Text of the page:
I had an opportunity a few days ago to visit Dublin with a couple of friends. Part of the treat was to follow the trail of a nineteenth century sculptor who was born in Waterford but grew up in Cork and learned his craft in Rome.
John Hogan was born in 1800 but was moved to Cork as a young boy when his father moved to find work. Hogan was educated in Cork and then apprenticed to a law office until he got bored! Then he moved to the studios of then famous architect Thomas Deane as an apprentice draughtsman. This term ended in 1820 but by then he was gaining a reputation for his wood carvings. In 1821, the Bishop of Cork John Murphy employee him to carve a series of apostles and saints in wood as well as a marble front-piece for the altar of the refurbished Cathedral of St. Mary and St. Anne, Cork.
An appeal was made for funds to enable this gifted young man to go to Italy to study. A meagre fund was raised but he managed to go. Sadly for Hogan, at the time that he was at the peak of his career, Ireland was in the midst of its greatest darkest — the Great Hunger (1845–1852) and Ireland’s capacity to fund his work was limited. For example, he had hoped that the church near where he grew up — St. Finbarr’s Church, Cork (South Parish) — would be the first to have his carving entitled “The Dead Christ” but, sadly, it wasn’t to be as they couldn’t afford it. Instead, it was bought by the Carmelite Church in Clarendon St., Dublin. A later version of the same work was installed in the South Chapel.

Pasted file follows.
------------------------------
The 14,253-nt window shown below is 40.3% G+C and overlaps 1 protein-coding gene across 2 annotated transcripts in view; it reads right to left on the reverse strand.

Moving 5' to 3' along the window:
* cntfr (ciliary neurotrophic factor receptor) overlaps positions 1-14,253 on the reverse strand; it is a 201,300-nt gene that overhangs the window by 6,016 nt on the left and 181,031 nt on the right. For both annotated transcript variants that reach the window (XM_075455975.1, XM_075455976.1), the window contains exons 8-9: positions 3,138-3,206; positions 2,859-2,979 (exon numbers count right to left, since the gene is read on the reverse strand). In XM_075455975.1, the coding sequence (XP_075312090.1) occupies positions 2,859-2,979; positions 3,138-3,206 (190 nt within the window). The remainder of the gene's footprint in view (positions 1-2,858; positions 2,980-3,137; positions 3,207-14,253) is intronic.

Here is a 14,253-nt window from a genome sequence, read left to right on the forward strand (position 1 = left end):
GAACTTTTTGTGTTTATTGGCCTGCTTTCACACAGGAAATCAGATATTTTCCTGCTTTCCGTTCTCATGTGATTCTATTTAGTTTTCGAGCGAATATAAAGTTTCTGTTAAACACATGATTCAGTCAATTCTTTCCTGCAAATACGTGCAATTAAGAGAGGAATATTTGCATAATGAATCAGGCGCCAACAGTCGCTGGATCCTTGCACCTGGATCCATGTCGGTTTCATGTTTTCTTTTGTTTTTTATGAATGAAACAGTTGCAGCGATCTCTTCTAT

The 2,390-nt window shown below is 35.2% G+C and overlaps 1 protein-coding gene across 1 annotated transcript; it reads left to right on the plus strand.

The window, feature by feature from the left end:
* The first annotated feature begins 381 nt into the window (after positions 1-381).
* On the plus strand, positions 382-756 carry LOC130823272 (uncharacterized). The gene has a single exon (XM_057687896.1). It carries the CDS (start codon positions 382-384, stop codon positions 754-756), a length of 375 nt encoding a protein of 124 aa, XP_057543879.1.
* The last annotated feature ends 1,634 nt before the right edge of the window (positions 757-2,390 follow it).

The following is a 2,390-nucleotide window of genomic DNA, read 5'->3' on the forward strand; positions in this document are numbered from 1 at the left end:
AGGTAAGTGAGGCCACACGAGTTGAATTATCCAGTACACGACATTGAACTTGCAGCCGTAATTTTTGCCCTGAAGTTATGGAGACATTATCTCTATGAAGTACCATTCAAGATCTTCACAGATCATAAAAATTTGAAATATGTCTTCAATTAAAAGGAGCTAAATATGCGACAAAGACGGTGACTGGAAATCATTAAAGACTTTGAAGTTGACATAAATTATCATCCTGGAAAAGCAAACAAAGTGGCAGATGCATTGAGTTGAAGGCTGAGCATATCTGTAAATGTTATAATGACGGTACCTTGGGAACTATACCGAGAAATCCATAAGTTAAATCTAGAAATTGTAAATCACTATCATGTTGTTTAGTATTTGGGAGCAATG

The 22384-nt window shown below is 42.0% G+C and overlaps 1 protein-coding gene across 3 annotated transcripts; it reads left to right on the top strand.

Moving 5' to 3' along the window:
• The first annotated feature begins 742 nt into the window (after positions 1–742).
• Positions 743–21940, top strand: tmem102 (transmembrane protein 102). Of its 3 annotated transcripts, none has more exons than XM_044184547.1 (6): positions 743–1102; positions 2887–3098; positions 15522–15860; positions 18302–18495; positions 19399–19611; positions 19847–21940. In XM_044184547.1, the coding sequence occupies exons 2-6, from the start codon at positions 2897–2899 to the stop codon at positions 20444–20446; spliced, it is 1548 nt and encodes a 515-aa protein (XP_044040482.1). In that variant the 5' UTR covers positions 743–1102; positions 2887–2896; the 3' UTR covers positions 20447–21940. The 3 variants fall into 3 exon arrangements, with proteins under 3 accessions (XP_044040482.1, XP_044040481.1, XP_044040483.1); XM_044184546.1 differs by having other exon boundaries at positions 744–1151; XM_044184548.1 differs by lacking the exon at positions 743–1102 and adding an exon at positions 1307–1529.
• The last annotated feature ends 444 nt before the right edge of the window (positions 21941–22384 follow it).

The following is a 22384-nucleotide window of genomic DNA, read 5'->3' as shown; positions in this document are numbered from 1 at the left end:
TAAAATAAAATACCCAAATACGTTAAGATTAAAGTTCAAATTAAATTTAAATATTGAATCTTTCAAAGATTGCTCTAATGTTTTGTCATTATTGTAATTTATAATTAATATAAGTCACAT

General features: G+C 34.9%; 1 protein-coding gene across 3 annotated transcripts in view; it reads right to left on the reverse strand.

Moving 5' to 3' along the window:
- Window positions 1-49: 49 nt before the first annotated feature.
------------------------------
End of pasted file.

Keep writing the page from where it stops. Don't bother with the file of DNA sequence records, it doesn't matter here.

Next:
Hogan’s vision of a new and resurrected Ireland echoed the vision of one his heroes, Daniel O’Connell, who had championed the cause of Catholic Emancipation and Repeal of the Act of Union (1801). O’Connell’s allies commissioned from Hogan a statue to honour their leader. It is one of three amazing statues by Hogan which now stand in the foyer of Dublin’s City Hall. (Sadly, there’s no acknowledgement of their creator there.)
More about Hogan here.